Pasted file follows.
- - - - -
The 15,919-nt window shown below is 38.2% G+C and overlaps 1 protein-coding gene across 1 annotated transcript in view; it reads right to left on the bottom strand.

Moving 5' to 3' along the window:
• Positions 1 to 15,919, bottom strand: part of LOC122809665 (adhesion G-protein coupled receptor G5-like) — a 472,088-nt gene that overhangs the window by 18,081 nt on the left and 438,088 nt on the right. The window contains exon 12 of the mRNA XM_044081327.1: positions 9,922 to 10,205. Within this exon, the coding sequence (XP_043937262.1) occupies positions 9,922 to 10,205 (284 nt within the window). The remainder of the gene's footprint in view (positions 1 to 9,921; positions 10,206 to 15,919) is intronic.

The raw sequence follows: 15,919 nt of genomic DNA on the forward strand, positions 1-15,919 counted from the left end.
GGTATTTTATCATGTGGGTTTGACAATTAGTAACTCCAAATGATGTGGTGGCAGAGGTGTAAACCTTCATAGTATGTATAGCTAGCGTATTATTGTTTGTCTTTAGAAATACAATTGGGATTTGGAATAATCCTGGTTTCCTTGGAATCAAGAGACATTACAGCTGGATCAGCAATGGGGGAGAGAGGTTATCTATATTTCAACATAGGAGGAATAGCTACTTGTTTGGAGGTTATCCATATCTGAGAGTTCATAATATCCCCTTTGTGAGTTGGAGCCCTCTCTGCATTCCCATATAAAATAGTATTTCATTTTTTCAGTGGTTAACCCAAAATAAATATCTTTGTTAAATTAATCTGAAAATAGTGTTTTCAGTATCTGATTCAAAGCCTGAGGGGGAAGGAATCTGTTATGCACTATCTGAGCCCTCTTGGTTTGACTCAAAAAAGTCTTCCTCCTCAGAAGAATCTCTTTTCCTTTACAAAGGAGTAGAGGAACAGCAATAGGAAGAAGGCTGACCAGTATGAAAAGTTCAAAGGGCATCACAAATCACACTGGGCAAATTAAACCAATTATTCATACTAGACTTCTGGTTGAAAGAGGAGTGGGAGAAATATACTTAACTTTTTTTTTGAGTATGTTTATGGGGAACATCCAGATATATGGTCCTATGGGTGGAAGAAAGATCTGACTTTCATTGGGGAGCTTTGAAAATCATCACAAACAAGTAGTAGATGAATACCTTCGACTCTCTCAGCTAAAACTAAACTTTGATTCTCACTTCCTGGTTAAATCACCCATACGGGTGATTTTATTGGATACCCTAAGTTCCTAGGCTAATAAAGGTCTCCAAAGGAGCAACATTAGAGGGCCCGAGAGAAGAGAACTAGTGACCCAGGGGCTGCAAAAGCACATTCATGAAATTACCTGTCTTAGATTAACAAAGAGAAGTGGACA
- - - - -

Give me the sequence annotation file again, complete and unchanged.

The 15,919-nt window shown below is 38.2% G+C and overlaps 1 protein-coding gene across 1 annotated transcript in view; it reads right to left on the bottom strand.

Moving 5' to 3' along the window:
• Positions 1 to 15,919, bottom strand: part of LOC122809665 (adhesion G-protein coupled receptor G5-like) — a 472,088-nt gene that overhangs the window by 18,081 nt on the left and 438,088 nt on the right. The window contains exon 12 of the mRNA XM_044081327.1: positions 9,922 to 10,205. Within this exon, the coding sequence (XP_043937262.1) occupies positions 9,922 to 10,205 (284 nt within the window). The remainder of the gene's footprint in view (positions 1 to 9,921; positions 10,206 to 15,919) is intronic.

The raw sequence follows: 15,919 nt of genomic DNA on the forward strand, positions 1-15,919 counted from the left end.
GGTATTTTATCATGTGGGTTTGACAATTAGTAACTCCAAATGATGTGGTGGCAGAGGTGTAAACCTTCATAGTATGTATAGCTAGCGTATTATTGTTTGTCTTTAGAAATACAATTGGGATTTGGAATAATCCTGGTTTCCTTGGAATCAAGAGACATTACAGCTGGATCAGCAATGGGGGAGAGAGGTTATCTATATTTCAACATAGGAGGAATAGCTACTTGTTTGGAGGTTATCCATATCTGAGAGTTCATAATATCCCCTTTGTGAGTTGGAGCCCTCTCTGCATTCCCATATAAAATAGTATTTCATTTTTTCAGTGGTTAACCCAAAATAAATATCTTTGTTAAATTAATCTGAAAATAGTGTTTTCAGTATCTGATTCAAAGCCTGAGGGGGAAGGAATCTGTTATGCACTATCTGAGCCCTCTTGGTTTGACTCAAAAAAGTCTTCCTCCTCAGAAGAATCTCTTTTCCTTTACAAAGGAGTAGAGGAACAGCAATAGGAAGAAGGCTGACCAGTATGAAAAGTTCAAAGGGCATCACAAATCACACTGGGCAAATTAAACCAATTATTCATACTAGACTTCTGGTTGAAAGAGGAGTGGGAGAAATATACTTAACTTTTTTTTTGAGTATGTTTATGGGGAACATCCAGATATATGGTCCTATGGGTGGAAGAAAGATCTGACTTTCATTGGGGAGCTTTGAAAATCATCACAAACAAGTAGTAGATGAATACCTTCGACTCTCTCAGCTAAAACTAAACTTTGATTCTCACTTCCTGGTTAAATCACCCATACGGGTGATTTTATTGGATACCCTAAGTTCCTAGGCTAATAAAGGTCTCCAAAGGAGCAACATTAGAGGGCCCGAGAGAAGAGAACTAGTGACCCAGGGGCTGCAAAAGCACATTCATGAAATTACCTGTCTTAGATTAACAAAGAGAAGTGGACA